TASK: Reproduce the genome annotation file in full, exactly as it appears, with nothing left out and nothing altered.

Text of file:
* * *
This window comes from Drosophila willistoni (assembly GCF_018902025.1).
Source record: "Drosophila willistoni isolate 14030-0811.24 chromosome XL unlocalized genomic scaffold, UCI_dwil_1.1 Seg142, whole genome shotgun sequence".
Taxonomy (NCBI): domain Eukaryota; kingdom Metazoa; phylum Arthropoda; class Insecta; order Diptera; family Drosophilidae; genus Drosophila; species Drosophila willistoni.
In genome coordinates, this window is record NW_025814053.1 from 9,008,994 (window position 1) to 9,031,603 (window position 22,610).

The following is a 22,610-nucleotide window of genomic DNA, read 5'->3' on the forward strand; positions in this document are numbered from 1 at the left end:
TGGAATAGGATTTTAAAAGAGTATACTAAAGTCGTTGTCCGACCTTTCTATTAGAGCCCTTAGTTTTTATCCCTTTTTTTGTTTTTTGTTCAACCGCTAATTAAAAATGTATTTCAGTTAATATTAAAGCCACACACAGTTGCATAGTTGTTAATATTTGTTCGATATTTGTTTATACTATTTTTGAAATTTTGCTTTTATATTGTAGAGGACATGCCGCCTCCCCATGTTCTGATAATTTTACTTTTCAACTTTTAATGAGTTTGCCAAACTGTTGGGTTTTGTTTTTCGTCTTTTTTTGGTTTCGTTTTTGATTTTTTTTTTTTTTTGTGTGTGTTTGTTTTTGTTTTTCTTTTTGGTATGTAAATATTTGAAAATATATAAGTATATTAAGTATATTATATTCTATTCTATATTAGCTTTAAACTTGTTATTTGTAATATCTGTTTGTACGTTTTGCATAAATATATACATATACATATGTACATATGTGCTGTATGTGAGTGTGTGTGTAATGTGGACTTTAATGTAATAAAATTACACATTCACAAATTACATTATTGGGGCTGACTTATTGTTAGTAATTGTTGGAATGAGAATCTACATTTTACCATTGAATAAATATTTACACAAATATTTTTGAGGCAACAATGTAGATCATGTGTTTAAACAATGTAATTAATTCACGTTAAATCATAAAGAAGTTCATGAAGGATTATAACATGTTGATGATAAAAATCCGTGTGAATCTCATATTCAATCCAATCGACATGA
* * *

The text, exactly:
This window comes from Drosophila willistoni (assembly GCF_018902025.1).
Source record: "Drosophila willistoni isolate 14030-0811.24 chromosome XL unlocalized genomic scaffold, UCI_dwil_1.1 Seg142, whole genome shotgun sequence".
Taxonomy (NCBI): domain Eukaryota; kingdom Metazoa; phylum Arthropoda; class Insecta; order Diptera; family Drosophilidae; genus Drosophila; species Drosophila willistoni.
In genome coordinates, this window is record NW_025814053.1 from 9,008,994 (window position 1) to 9,031,603 (window position 22,610).

The following is a 22,610-nucleotide window of genomic DNA, read 5'->3' on the forward strand; positions in this document are numbered from 1 at the left end:
TGGAATAGGATTTTAAAAGAGTATACTAAAGTCGTTGTCCGACCTTTCTATTAGAGCCCTTAGTTTTTATCCCTTTTTTTGTTTTTTGTTCAACCGCTAATTAAAAATGTATTTCAGTTAATATTAAAGCCACACACAGTTGCATAGTTGTTAATATTTGTTCGATATTTGTTTATACTATTTTTGAAATTTTGCTTTTATATTGTAGAGGACATGCCGCCTCCCCATGTTCTGATAATTTTACTTTTCAACTTTTAATGAGTTTGCCAAACTGTTGGGTTTTGTTTTTCGTCTTTTTTTGGTTTCGTTTTTGATTTTTTTTTTTTTTTGTGTGTGTTTGTTTTTGTTTTTCTTTTTGGTATGTAAATATTTGAAAATATATAAGTATATTAAGTATATTATATTCTATTCTATATTAGCTTTAAACTTGTTATTTGTAATATCTGTTTGTACGTTTTGCATAAATATATACATATACATATGTACATATGTGCTGTATGTGAGTGTGTGTGTAATGTGGACTTTAATGTAATAAAATTACACATTCACAAATTACATTATTGGGGCTGACTTATTGTTAGTAATTGTTGGAATGAGAATCTACATTTTACCATTGAATAAATATTTACACAAATATTTTTGAGGCAACAATGTAGATCATGTGTTTAAACAATGTAATTAATTCACGTTAAATCATAAAGAAGTTCATGAAGGATTATAACATGTTGATGATAAAAATCCGTGTGAATCTCATATTCAATCCAATCGACATGA